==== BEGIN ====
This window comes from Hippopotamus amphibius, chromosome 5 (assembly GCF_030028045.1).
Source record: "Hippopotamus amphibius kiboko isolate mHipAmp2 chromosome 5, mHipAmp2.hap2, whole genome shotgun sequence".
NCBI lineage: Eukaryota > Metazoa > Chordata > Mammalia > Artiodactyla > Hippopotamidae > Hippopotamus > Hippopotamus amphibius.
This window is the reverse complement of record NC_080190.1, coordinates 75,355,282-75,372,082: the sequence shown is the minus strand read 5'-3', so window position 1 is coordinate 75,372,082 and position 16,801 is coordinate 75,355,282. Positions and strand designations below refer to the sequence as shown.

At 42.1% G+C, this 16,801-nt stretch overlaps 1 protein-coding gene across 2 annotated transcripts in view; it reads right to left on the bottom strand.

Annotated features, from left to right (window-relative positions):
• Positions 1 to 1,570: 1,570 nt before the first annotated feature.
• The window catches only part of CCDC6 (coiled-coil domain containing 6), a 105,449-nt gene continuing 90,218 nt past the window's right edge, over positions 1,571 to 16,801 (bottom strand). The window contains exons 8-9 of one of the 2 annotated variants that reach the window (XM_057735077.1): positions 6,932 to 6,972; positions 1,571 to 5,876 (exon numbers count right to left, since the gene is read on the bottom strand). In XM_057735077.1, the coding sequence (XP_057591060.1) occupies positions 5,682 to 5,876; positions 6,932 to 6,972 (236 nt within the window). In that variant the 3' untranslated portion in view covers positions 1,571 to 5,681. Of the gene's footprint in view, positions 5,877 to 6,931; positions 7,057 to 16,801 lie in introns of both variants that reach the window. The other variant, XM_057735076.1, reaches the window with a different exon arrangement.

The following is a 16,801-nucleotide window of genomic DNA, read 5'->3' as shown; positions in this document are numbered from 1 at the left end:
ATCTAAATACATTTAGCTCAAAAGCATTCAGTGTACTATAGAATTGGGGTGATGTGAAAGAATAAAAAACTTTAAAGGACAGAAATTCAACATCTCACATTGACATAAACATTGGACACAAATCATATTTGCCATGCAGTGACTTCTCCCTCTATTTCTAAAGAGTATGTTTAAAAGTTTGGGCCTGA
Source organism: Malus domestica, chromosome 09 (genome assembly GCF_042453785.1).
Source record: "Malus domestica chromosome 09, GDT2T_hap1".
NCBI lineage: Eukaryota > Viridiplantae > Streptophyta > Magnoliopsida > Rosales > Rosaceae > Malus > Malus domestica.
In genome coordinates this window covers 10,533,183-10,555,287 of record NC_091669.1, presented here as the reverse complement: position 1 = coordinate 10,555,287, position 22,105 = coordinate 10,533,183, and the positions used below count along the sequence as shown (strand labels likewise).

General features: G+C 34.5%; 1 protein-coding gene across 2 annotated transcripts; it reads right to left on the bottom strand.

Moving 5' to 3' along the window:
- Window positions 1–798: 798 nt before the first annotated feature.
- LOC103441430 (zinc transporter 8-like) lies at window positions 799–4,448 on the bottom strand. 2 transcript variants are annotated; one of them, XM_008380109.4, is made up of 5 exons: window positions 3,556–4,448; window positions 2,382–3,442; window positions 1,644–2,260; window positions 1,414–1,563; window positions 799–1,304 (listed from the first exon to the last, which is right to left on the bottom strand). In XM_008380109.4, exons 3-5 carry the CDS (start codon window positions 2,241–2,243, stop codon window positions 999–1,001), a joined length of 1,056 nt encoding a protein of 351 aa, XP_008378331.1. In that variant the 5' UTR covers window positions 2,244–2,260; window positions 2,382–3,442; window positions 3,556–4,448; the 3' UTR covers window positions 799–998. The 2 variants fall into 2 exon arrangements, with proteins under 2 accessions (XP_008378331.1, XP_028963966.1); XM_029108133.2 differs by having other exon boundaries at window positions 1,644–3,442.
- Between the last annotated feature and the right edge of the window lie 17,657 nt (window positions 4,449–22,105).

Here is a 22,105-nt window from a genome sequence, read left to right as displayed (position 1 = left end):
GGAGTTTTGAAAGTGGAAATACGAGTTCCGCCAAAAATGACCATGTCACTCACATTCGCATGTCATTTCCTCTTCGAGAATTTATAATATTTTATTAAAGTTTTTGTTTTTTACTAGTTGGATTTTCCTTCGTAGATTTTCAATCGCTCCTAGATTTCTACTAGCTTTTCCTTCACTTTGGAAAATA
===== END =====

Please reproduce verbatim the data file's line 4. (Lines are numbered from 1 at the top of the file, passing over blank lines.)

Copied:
This window is the reverse complement of record NC_080190.1, coordinates 75,355,282-75,372,082: the sequence shown is the minus strand read 5'-3', so window position 1 is coordinate 75,372,082 and position 16,801 is coordinate 75,355,282. Positions and strand designations below refer to the sequence as shown.